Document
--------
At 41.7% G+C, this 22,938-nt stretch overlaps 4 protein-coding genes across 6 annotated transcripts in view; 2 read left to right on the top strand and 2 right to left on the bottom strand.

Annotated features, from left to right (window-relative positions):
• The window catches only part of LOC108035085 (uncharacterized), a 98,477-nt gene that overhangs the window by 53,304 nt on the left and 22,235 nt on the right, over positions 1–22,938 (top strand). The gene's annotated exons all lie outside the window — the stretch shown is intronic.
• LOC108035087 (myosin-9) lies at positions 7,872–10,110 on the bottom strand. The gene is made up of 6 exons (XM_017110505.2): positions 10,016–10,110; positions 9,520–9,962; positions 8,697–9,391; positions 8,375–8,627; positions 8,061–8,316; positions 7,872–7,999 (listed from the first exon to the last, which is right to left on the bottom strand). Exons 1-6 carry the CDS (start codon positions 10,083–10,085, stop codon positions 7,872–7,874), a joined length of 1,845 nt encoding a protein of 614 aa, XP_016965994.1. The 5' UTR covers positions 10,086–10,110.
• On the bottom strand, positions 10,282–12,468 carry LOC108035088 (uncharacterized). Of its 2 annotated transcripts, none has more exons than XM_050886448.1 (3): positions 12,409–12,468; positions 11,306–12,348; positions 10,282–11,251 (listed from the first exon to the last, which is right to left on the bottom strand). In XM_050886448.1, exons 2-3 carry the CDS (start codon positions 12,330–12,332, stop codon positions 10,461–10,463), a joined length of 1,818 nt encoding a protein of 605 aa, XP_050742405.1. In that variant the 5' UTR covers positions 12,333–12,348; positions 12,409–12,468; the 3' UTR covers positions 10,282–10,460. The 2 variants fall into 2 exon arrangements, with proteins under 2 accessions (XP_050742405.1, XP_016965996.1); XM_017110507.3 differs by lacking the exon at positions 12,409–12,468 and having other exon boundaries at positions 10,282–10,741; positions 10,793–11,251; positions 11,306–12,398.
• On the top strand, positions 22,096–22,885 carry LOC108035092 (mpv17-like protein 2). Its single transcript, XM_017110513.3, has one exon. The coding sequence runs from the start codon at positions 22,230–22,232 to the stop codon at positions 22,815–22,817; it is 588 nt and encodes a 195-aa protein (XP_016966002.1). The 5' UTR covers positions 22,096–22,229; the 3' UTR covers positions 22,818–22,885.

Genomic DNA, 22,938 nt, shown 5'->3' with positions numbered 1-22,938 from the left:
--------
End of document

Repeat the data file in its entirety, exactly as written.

At 41.7% G+C, this 22,938-nt stretch overlaps 4 protein-coding genes across 6 annotated transcripts in view; 2 read left to right on the top strand and 2 right to left on the bottom strand.

Annotated features, from left to right (window-relative positions):
• The window catches only part of LOC108035085 (uncharacterized), a 98,477-nt gene that overhangs the window by 53,304 nt on the left and 22,235 nt on the right, over positions 1–22,938 (top strand). The gene's annotated exons all lie outside the window — the stretch shown is intronic.
• LOC108035087 (myosin-9) lies at positions 7,872–10,110 on the bottom strand. The gene is made up of 6 exons (XM_017110505.2): positions 10,016–10,110; positions 9,520–9,962; positions 8,697–9,391; positions 8,375–8,627; positions 8,061–8,316; positions 7,872–7,999 (listed from the first exon to the last, which is right to left on the bottom strand). Exons 1-6 carry the CDS (start codon positions 10,083–10,085, stop codon positions 7,872–7,874), a joined length of 1,845 nt encoding a protein of 614 aa, XP_016965994.1. The 5' UTR covers positions 10,086–10,110.
• On the bottom strand, positions 10,282–12,468 carry LOC108035088 (uncharacterized). Of its 2 annotated transcripts, none has more exons than XM_050886448.1 (3): positions 12,409–12,468; positions 11,306–12,348; positions 10,282–11,251 (listed from the first exon to the last, which is right to left on the bottom strand). In XM_050886448.1, exons 2-3 carry the CDS (start codon positions 12,330–12,332, stop codon positions 10,461–10,463), a joined length of 1,818 nt encoding a protein of 605 aa, XP_050742405.1. In that variant the 5' UTR covers positions 12,333–12,348; positions 12,409–12,468; the 3' UTR covers positions 10,282–10,460. The 2 variants fall into 2 exon arrangements, with proteins under 2 accessions (XP_050742405.1, XP_016965996.1); XM_017110507.3 differs by lacking the exon at positions 12,409–12,468 and having other exon boundaries at positions 10,282–10,741; positions 10,793–11,251; positions 11,306–12,398.
• On the top strand, positions 22,096–22,885 carry LOC108035092 (mpv17-like protein 2). Its single transcript, XM_017110513.3, has one exon. The coding sequence runs from the start codon at positions 22,230–22,232 to the stop codon at positions 22,815–22,817; it is 588 nt and encodes a 195-aa protein (XP_016966002.1). The 5' UTR covers positions 22,096–22,229; the 3' UTR covers positions 22,818–22,885.

Genomic DNA, 22,938 nt, shown 5'->3' with positions numbered 1-22,938 from the left: